Do you really need a Contact page on your website?

Yes and no.

The goal of your Contact page on your business website attracts more relevant leads, prospects or partnerships and affiliates to contact you.

If you’re a blogger looking to attract brand collaborations and sponsorships, then you want to give away some information on how they can get in touch with you. It’s also a great place to link your media kit if you have it.

If you’re a course or program creator, you want to welcome potential students and customers who have questions about your digital product. You also want to be approachable when it comes to them giving you a testimonial or success story to feature on your blog.

On the other hand, if you’re not accepting guest posts, you want to address that too so you don’t have to answer 10,000 emails on the same topic every month.

You get the point right?

Just like your beloved About page, tell people immediately who you serve so it speaks to the right people. Think of it as your front-line employee or receptionist. It leads the right people into your inbox. If you’re expecting them to contact you, make sure you include something that’s relevant to them.

The goal is to make it easy for others to get in touch with you.

So what do you need on your Contact page?

There are five things.

#1 Your email address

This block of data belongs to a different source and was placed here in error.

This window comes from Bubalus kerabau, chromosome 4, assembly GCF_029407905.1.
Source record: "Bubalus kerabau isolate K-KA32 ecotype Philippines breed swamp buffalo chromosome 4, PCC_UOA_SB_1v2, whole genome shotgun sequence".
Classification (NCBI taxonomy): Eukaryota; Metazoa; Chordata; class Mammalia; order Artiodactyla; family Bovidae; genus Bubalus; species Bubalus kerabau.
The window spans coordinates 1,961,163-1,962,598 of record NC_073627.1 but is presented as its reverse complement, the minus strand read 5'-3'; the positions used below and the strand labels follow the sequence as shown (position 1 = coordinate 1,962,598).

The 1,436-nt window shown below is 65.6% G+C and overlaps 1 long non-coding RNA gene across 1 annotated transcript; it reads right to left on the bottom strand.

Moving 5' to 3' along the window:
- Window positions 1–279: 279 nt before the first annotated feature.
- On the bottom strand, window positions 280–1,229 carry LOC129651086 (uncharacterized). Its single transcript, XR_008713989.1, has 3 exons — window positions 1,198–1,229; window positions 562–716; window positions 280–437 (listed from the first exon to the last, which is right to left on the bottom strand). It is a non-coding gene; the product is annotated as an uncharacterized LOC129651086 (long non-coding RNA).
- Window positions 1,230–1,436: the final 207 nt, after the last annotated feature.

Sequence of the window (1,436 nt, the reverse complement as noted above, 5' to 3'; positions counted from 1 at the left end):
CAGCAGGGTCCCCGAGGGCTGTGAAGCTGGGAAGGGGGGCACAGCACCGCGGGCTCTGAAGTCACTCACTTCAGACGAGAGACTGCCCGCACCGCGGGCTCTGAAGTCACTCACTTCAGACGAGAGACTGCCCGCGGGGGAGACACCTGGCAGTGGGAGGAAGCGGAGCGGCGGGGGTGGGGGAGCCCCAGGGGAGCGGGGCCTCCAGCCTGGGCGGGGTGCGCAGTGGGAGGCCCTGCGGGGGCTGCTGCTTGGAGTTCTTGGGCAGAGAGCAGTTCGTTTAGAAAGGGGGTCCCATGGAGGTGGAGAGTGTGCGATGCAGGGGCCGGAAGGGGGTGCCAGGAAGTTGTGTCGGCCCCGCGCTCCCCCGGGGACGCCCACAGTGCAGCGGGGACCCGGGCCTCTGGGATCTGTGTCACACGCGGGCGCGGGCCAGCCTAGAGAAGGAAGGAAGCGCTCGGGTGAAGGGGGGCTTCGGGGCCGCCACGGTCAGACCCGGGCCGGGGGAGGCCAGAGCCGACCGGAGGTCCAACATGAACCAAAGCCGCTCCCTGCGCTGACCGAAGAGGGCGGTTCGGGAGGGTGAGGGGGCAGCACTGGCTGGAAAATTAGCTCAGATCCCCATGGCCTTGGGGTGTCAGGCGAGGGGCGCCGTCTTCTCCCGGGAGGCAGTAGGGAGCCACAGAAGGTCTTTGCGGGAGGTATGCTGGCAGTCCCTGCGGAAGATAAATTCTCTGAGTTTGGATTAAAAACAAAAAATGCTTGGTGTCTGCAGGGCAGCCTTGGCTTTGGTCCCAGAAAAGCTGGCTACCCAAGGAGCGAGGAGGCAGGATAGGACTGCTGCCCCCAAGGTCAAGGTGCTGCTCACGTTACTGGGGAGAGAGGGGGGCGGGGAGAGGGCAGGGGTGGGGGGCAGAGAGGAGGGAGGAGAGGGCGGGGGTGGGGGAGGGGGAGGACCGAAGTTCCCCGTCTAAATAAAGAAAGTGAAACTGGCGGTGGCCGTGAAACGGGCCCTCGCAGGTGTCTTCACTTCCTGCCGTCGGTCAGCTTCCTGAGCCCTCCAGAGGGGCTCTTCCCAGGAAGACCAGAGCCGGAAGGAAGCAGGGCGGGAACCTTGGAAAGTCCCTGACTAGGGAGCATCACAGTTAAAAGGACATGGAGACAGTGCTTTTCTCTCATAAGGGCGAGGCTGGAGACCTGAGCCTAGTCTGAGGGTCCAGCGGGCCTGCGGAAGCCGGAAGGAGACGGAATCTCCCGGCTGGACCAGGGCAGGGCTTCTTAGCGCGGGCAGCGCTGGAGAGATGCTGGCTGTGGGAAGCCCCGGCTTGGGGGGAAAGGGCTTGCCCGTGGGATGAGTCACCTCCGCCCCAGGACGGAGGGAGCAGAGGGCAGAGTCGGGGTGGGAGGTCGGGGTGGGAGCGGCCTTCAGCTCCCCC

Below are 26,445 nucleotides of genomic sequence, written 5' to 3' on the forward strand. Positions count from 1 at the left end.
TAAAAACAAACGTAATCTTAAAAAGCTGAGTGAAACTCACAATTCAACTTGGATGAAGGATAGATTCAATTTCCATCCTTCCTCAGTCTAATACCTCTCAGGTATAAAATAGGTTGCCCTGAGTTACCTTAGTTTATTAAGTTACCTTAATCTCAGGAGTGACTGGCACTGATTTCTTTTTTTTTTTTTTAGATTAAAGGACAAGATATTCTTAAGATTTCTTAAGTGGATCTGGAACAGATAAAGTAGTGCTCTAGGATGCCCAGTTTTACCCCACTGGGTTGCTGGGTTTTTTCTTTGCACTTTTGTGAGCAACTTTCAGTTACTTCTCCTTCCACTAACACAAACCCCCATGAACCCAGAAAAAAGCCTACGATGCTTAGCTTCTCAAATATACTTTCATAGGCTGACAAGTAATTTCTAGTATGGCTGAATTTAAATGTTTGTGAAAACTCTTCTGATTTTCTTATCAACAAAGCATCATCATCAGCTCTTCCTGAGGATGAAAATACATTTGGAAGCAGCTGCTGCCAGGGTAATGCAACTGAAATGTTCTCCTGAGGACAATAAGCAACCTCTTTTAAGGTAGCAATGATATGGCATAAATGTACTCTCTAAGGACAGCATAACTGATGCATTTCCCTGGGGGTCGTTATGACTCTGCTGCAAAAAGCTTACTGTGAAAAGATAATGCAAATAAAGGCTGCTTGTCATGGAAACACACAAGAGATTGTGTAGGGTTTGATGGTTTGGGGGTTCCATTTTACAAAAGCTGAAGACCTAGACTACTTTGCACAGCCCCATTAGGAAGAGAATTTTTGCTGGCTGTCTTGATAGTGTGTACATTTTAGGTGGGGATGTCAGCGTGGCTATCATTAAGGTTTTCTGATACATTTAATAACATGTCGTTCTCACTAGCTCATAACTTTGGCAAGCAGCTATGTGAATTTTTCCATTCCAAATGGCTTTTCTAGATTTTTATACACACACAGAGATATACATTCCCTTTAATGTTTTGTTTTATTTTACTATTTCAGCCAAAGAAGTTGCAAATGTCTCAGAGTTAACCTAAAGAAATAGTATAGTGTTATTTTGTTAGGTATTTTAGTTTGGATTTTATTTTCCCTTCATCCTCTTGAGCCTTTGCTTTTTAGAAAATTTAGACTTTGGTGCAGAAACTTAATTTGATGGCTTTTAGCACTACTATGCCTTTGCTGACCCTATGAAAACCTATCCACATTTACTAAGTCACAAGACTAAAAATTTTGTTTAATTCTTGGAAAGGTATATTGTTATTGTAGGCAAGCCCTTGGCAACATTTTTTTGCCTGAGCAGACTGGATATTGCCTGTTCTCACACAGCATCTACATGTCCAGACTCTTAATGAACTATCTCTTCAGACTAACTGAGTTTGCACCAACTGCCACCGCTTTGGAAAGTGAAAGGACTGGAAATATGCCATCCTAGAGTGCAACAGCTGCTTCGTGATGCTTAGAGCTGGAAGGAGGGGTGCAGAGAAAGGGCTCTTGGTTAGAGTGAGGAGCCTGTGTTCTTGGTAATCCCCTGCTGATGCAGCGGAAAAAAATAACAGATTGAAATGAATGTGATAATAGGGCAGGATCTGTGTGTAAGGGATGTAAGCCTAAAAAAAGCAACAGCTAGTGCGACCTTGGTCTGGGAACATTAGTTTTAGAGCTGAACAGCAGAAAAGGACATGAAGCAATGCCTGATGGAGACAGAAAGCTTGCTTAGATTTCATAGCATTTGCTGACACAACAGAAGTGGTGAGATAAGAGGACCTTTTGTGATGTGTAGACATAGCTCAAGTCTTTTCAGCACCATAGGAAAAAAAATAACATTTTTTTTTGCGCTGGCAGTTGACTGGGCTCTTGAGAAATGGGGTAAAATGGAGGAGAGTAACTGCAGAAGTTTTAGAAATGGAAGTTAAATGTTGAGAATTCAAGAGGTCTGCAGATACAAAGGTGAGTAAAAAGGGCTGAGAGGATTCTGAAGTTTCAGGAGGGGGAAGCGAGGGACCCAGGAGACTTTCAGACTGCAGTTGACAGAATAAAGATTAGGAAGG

The great thing about online businesses is that you can run your whole business via email. Well, almost. You might have to hop on Skype calls if you do coaching. Customer service questions, student inquires, and client requests, can all be done through email. Phone is still used for sales and customer service. But the great thing about online businesses is that you can get away without even paying your cell phone bill, ha!

When people contact me, I prefer them to reach out via email. When I contact them, I prefer the same too. It’s personal, no stress, convenient for them to reply and not limited to the 140-character limit Twitter is all about.

#2 A contact form

A contact form is nothing revolutionary or fancy schmancy. But it’s convenient, effective, and gets people who need you contacting you. And that’s the goal.

When using a contact form, don’t be that person who asks for a long list of things that are useless.

I still prefer having people’s email address and copying and pasting it into a new tab. But there are people who are lazy. Or other times, when people are on their smartphones, filling out a contact form is easier than opening another app and pasting your email address.